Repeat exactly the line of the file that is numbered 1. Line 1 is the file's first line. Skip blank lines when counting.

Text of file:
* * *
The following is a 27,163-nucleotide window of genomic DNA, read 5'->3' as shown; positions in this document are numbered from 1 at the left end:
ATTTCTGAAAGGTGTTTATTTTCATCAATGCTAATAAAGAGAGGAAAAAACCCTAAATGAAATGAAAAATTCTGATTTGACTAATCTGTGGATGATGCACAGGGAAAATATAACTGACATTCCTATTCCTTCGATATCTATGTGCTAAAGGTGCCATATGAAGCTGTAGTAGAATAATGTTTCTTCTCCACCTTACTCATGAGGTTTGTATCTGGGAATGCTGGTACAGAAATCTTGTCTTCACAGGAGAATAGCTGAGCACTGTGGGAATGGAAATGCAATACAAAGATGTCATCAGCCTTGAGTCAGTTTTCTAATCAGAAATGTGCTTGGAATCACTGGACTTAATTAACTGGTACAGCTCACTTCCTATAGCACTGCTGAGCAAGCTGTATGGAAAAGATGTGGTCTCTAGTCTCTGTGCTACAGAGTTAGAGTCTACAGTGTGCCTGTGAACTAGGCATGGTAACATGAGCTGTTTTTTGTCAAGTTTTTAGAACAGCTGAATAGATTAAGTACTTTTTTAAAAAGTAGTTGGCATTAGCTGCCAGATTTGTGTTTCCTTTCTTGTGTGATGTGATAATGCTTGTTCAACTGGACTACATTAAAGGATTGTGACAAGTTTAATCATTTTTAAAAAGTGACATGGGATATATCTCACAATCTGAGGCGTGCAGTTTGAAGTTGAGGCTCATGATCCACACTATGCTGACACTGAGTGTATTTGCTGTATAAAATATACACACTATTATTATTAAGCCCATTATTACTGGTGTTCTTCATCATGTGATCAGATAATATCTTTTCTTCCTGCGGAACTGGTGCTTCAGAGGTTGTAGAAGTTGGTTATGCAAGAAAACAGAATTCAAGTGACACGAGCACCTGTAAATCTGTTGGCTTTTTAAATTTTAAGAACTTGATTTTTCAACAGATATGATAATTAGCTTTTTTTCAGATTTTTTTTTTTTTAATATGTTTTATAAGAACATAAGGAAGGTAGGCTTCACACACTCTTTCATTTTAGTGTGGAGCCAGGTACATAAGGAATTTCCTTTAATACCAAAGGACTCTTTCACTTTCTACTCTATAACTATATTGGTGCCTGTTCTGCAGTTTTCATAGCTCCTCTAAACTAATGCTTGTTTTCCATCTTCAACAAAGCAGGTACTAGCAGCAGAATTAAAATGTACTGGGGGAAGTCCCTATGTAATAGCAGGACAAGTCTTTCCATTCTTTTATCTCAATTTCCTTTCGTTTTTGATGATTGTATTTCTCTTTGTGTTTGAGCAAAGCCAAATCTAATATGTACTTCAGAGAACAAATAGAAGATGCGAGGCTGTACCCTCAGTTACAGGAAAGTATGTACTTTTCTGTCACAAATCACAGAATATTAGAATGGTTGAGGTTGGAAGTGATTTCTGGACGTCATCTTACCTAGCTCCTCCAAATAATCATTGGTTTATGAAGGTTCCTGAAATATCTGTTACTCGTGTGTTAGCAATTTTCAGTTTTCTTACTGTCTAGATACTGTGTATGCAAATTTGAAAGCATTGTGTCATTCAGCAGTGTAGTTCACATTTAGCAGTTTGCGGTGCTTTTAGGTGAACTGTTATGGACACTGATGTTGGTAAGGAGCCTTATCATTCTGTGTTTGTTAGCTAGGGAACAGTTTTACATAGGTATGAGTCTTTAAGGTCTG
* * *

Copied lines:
The following is a 27,163-nucleotide window of genomic DNA, read 5'->3' as shown; positions in this document are numbered from 1 at the left end: